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### 11187 - Water Crisis

Posted: **Tue Mar 06, 2007 2:36 pm**

by **little joey**

Isn't this an exponential time complexity brute forcer?

I had to pull quite a number of tricks to get within the time limit, and I see most respected colleague-solvers getting times above 1 second. Even so, there are some people getting very fast times. Did I miss something?

Posted: **Tue Mar 06, 2007 3:07 pm**

by **fpavetic**

can you share those tricks?

Posted: **Tue Mar 06, 2007 3:10 pm**

by **krijger**

I used the following DP-approach: The problem basically comes down to splitting a set of objects into three sets (the three trucks) in such a way that the maximum of the weights of the numbers a set is minimal.

This can be solved using a three dimensional dp, where dp*[j][k] denotes if it is possible to split the first i numbers in such a way that the sum of weights in the first set is j and in the second set is k (and the third set is therefore fixed).*

This gives an O(KT^2) algorithm, where K (<=200) is the total demand and T is the total time we hame (T<=60*20=1200). Because we have to ride back to the office, all numbers will be even, so we can reduce T by 2 => our algorithm takes maximal 200*600*600=72.000.000 operations, which unfortunately gives TLE.

We can optimize our algorithm a bit by only considering j<=k and only looping till the sum so far etc, but it still gives TLE. What we need is that if there are 4 (our more) objects in our set with the same weight, then at least one of the trucks has to do at least 2 of these objects, so we can combine 2 of these objects into an object with duplicate size. This reduction can be applied until all weights have maximum frequency three, after which we can run our algorithm with a lower K.

This last optimization was enough to give me AC in 7.658 seconds.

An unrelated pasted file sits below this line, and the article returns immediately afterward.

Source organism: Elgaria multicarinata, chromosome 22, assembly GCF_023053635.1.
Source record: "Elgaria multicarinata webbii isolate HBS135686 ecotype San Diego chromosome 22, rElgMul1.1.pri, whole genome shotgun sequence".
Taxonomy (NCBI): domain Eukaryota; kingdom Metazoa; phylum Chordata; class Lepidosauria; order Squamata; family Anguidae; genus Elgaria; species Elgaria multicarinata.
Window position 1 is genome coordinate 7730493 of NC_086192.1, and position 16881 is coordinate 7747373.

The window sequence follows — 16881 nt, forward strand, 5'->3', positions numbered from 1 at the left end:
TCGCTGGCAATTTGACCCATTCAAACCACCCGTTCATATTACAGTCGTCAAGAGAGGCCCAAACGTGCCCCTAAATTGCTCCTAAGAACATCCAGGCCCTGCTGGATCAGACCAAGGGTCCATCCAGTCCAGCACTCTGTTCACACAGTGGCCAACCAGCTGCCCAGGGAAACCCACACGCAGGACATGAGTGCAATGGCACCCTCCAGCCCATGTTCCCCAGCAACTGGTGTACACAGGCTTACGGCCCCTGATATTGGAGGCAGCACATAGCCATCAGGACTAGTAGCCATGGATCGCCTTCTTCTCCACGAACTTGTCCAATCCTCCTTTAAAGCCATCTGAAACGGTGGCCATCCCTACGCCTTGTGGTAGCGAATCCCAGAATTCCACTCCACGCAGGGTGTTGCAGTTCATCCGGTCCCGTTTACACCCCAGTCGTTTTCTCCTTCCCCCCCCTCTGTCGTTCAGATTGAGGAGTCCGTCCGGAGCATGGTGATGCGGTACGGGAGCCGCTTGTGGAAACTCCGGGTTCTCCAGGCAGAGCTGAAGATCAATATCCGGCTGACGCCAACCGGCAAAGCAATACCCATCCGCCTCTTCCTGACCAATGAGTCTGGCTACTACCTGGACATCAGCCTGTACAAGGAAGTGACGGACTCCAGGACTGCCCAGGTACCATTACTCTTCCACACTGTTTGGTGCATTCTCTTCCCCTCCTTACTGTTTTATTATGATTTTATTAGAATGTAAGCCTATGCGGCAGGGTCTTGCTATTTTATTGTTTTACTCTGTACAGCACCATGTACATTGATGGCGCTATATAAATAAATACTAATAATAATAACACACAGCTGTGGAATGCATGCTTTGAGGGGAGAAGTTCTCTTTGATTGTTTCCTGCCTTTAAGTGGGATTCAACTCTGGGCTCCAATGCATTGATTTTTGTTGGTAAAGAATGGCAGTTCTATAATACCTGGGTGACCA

Posted: **Tue Mar 06, 2007 4:16 pm**

by **little joey**

That last trick is very clever (reminds me of another problem dealing with marbles, but i can't remember the problem title). I thought of the DP solution, but rejected it in an early stage, because of the too high memory consumption (which was premature, I see now).

My solution is an (intrinsically worse) O(3^K) backtracker, where at each level one of the K loads is assigned to one of the three trucks. Some of the tricks I used:

- You know the best possible time at forehand, so once you find a solution with this time, you can stop the search; if this time is too big, you don't have to search at all. It's not guaranteed that this works in all cases, but if it does, it's a time saver.

- Sort the loads by time required. Once a truck is not assigned a load of a specific duration, he will never be assigned a load of that same duration. There are only max. 19 different durations, so this is a major time saver.

- The first load is always assigned to the first truck. The second truck has to be assigned a load before the third truck gets an assignment. This reduces the search time by a factor 6.

My runtime is 0.1 seconds, but I fear my program would time out on horror-cases, although I haven't tried. Still there are times below 0.01 seconds, and I wonder how that is possible.

Posted: **Tue Mar 06, 2007 7:19 pm**

by **sclo**

I had another similar 3 dimentional dp.

dp*[j][k] = denotes the minimum time to finish the last i jobs (as time elapsed after the first truck leaves), where the second truck not available for the first j mins, and that the third truck is not available for the first j+k mins. Here, we can assume that we can just treat the 3 trucks as identical, and we sort the truck according to the when they are first available.*